NWTC General Chemistry Ch 01

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NWTC General Chemistry Ch 01 by Steve Sinclair

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  • 1. Chapter 1An Introduction to ChemistryThespectacularcolors of theauroraborealis arethe result ofchemistry inouratmosphere.Introduction to General, Organic, and Biochemistry 10eJohn Wiley & Sons, Inc Morris Hein, Scott Pattison, and Susan Arena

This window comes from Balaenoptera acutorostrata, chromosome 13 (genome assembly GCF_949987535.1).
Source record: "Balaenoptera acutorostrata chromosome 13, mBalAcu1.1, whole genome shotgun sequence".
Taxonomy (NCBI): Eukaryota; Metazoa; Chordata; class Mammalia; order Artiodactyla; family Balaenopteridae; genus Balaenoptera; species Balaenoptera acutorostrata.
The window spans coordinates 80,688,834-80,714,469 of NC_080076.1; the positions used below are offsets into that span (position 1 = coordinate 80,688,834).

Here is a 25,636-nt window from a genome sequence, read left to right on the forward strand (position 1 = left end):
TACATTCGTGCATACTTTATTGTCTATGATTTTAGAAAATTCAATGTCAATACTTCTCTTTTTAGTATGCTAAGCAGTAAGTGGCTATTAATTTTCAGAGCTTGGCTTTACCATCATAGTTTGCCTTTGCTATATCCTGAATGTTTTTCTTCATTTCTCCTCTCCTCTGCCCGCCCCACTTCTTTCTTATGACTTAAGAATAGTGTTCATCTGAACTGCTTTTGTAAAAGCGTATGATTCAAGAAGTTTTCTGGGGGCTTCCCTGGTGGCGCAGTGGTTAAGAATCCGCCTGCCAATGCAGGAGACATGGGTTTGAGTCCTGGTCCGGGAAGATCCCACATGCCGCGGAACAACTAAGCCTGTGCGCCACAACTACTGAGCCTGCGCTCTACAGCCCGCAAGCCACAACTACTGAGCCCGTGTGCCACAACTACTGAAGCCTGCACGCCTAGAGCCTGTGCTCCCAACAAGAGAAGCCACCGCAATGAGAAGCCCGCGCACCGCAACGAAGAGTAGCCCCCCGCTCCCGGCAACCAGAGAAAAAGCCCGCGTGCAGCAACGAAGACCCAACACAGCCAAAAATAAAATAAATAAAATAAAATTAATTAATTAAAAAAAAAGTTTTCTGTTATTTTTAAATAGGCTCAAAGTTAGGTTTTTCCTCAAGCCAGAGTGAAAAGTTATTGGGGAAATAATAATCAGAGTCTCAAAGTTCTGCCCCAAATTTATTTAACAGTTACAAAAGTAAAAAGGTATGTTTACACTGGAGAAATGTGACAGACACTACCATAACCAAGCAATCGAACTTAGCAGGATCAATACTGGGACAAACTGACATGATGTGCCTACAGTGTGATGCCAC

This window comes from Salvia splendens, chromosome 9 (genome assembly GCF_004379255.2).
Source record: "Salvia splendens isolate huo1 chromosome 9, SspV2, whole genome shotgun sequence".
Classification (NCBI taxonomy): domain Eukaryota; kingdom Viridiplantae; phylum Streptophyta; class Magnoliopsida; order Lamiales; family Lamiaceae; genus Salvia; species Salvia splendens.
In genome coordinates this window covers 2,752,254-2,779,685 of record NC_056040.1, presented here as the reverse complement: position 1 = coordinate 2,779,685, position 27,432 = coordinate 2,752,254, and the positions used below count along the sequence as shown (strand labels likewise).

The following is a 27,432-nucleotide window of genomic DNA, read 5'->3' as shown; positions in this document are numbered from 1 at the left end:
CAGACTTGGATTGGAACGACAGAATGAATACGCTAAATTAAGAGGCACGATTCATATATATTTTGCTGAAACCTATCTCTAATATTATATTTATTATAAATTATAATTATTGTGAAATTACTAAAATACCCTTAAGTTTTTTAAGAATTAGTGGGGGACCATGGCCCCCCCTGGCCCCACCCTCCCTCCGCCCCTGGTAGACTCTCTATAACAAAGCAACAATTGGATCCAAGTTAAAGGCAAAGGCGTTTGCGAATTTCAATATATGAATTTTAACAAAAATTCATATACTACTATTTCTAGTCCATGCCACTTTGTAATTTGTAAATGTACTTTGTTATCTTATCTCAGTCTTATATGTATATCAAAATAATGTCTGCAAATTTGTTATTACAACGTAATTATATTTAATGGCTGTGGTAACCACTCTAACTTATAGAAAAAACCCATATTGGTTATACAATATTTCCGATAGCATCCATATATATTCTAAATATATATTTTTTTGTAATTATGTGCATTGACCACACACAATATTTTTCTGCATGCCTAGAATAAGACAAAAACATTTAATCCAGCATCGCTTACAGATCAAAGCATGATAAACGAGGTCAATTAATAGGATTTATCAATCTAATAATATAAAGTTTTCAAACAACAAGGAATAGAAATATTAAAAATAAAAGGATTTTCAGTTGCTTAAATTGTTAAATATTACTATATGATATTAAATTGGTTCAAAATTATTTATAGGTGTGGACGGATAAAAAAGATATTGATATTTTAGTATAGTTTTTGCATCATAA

2. Chapter Outline1.1 Why Study Chemistry?1.5 The Scientific Method1.2 The Nature of Chemistry 1.6 The Particulate Nature of1.3 Thinking Like a Chemist Matter1.4 A Scientific Approach to1.7 Physical States of MatterProblem Solving 1.8 Classifying Matter Copyright 2012 John Wiley & Sons, Inc1-2 3. Why study Chemistry? 4. The Nature of ChemistryChemistry is .Copyright 2012 John Wiley & Sons, Inc 1-4 5. The Nature of ChemistryChemistry is the science dealing with the compositionof matter and the changes in composition that matterundergoes.Chemistry is also concerned with energy and energychanges of matter. Copyright 2012 John Wiley & Sons, Inc 1-5 6. Thinking Like a ChemistFigure 1.1 Inside a drop of lake waterwe find water molecules, dissolvedsubstances and algae cells. Copyright 2012 John Wiley & Sons, Inc 1-6 7. A Scientific Approach to Problem Solving Define the problem. Propose possible solutions. Science refers to this as making an hypothesis. Decide which way to proceed or solve theproblem. Scientists perform an experiment.Copyright 2012 John Wiley & Sons, Inc 1-7 8. The Scientific Method1. .2. .3. .4. .Copyright 2012 John Wiley & Sons, Inc 1-8 9. The Scientific Method1. Collect the facts or data relevant to the problem. Done with carefully designed observations andexperimentation.2. Formulate a hypothesis that accounts for the dataand that can be tested further.3. Plan and do additional experiments to test thehypothesis.4. Modify the hypothesis as necessary. Copyright 2012 John Wiley & Sons, Inc 1-9 10. Your Turn!A clear colorless liquid is combined with a second clearcolorless liquid and the mixture is observed. Whichof these is not an observation?a. The test tube became hot.b. The reaction is exothermic.c. The mixture is cloudy.d. The mixture is white. Copyright 2012 John Wiley & Sons, Inc 1-10 11. The Scientific Method Law: Statements of natural phenomena to which there are no known exceptions. Hypothesis: A tentative explanation of the facts that can be tested further Theory: Well-tested hypothesis. Copyright 2012 John Wiley & Sons, Inc1-11 12. Your Turn!Which of these is a law?a. Atoms consist of protons, neutrons, and electrons.b. All matter is composed of atoms.c. Atoms can form chemical bonds by sharing electrons.d. The volume of a gas increases with increasing temperature. Copyright 2012 John Wiley & Sons, Inc 1-13 13. Your Turn!The statement, An atom consists of a dense nucleussurrounded by a cloud of electrons, is an example ofa. a theoryb. a lawc. an hypothesisd. an observation Copyright 2012 John Wiley & Sons, Inc 1-14 14. The Particulate Nature of Matter Matter is anything that has mass and occupies space. Matter is composed of discrete, tiny, fundamentalparticles called atoms.The surface of a penny is made up of tiny identical copper atomspacked tightly together.Copyright 2012 John Wiley & Sons, Inc 1-15 15. Physical States of MatterWhat are they? Copyright 2012 John Wiley & Sons, Inc 1-16 16. Physical States of MatterHow are they the same? How are they different?Copyright 2012 John Wiley & Sons, Inc 1-17 17. Solids Crystalline solids have regular, repeating threedimensional patterns. This is a large crystal of table salt.Copyright 2012 John Wiley & Sons, Inc 1-18 18. Solids Definite shape Definite volume Essentially incompressible Particles are tightly packed together Particles are held together by verystrong forces of attraction Copyright 2012 John Wiley & Sons, Inc 1-19 19. Solids Crystalline solidsexist in regular,repeating, three-dimensional geometricpatterns. Amorphous solids donot have any regular,internal geometricpattern. Copyright 2012 John Wiley & Sons, Inc 1-20 20. Liquids Indefinite shape Definite volume Only slightly compressible Particles are mobile, able to movearound each other Particles are held together by strongforces of attraction Copyright 2012 John Wiley & Sons, Inc 1-21 21. Gases Indefinite shape Indefinite volume Compressible Particles are far apart and are smallcompared to the volume they occupy The attractive forces are so weak thatthe particles are independent of eachother Copyright 2012 John Wiley & Sons, Inc 1-22 22. SolidStatesLiquid of Matter GasDefinite shape Indefinite shapeIndefinite shape (Takes shape of (Takes shape of container)container)Definite volumeDefinite volume Indefinite (Expands to fill the container)Incompressible SlightlyCompressible compressibleStrong attractiveWeaker attractive Energy of particlesforces, so particles forces so particles are greater thanare locked in placecan move around their attractive freelyforcesRigidly clinging;Mobile; adheringIndependent of eachtightly packed other and far apart Copyright 2012 John Wiley & Sons, Inc1-23 23. Your Turn!Make these States of Matter.1. Ice2. Liquid water3. Steam Copyright 2012 John Wiley & Sons, Inc 1-24 24. Classifying Matter A substance isCopyright 2012 John Wiley & Sons, Inc 1-29 25. Classifying Matter A substance has a definite, fixed composition Element (Na, Cl2, Al) Compound (NaCl, H2O, CO2) also called pure substance Copyright 2012 John Wiley & Sons, Inc 1-30 26. Your Turn!Which of these is not a pure substance?a. Feb. Fe2O3c. Fe and O2d. All of these are pure substances Copyright 2012 John Wiley & Sons, Inc 1-31 27. Classifying Matter A mixture has a composition that can be varied Solutions are mixtures Strong coffee versus weak coffee 5% salt solutions versus 10% salt solutionsCopyright 2012 John Wiley & Sons, Inc 1-32 28. Classifying MatterHomogeneous matter is uniform in appearance and hasthe same properties throughout.Examples:Pure substance: WaterMixture: Sugar and water Solutions are alwayshomogeneous mixtures(a) water is the liquid in the beaker, and the white solid in the spoon is sugar.(b) Sugar can be dissolved in the water to produce a solution.Copyright 2012 John Wiley & Sons, Inc 1-33 29. Your Turn!Which of these is an example of a solution?a. Oil and vinegar salad dressingb. Iced teac. Lemonaded. Iced water Copyright 2012 John Wiley & Sons, Inc 1-34 30. Classifying MatterHeterogeneous matter consists of two or more physically distinct phases. A phase is a homogeneous part of a system separated from other parts by physical boundaries.Liquid and gaseousExamples: brominePure Substance: liquid and gaseous bromine; iced waterMixture: Iced teaCopyright 2012 John Wiley & Sons, Inc 1-35 31. Classifying Matter Copyright 2012 John Wiley & Sons, Inc 1-36 32. Your Turn!Freshly opened soda is an example of aa. An elementb. A compoundc. A homogeneous mixtured. A heterogeneous mixture Copyright 2012 John Wiley & Sons, Inc 1-37 33. Your Turn!Air is an example of aa. An elementb. A compoundc. A homogeneous mixtured. A heterogeneous mixture Copyright 2012 John Wiley & Sons, Inc 1-38 34. Homogeneous 35. Distinguishing Mixtures from Pure SubstancesMixtures can be separated by physical means.(a) When iron and sulfur exist as pure substances, only the iron isattracted to a magnet.(b) A mixture of Fe and S can be separated by using the differencein magnetic attraction.Copyright 2012 John Wiley & Sons, Inc1-40 36. Your Turn!A clear, colorless liquid is heat in a beaker until all ofthe liquid is gone. The walls of the beaker are coatedwith a white crystalline solid. The liquid was:a. An elementb. A compoundc. A homogeneous mixtured. A heterogeneous mixtureCopyright 2012 John Wiley & Sons, Inc 1-41 37. Review Questions Do 1, 3, 5, 7, 9 Practice later 2-16 even Copyright 2012 John Wiley & Sons, Inc 1-42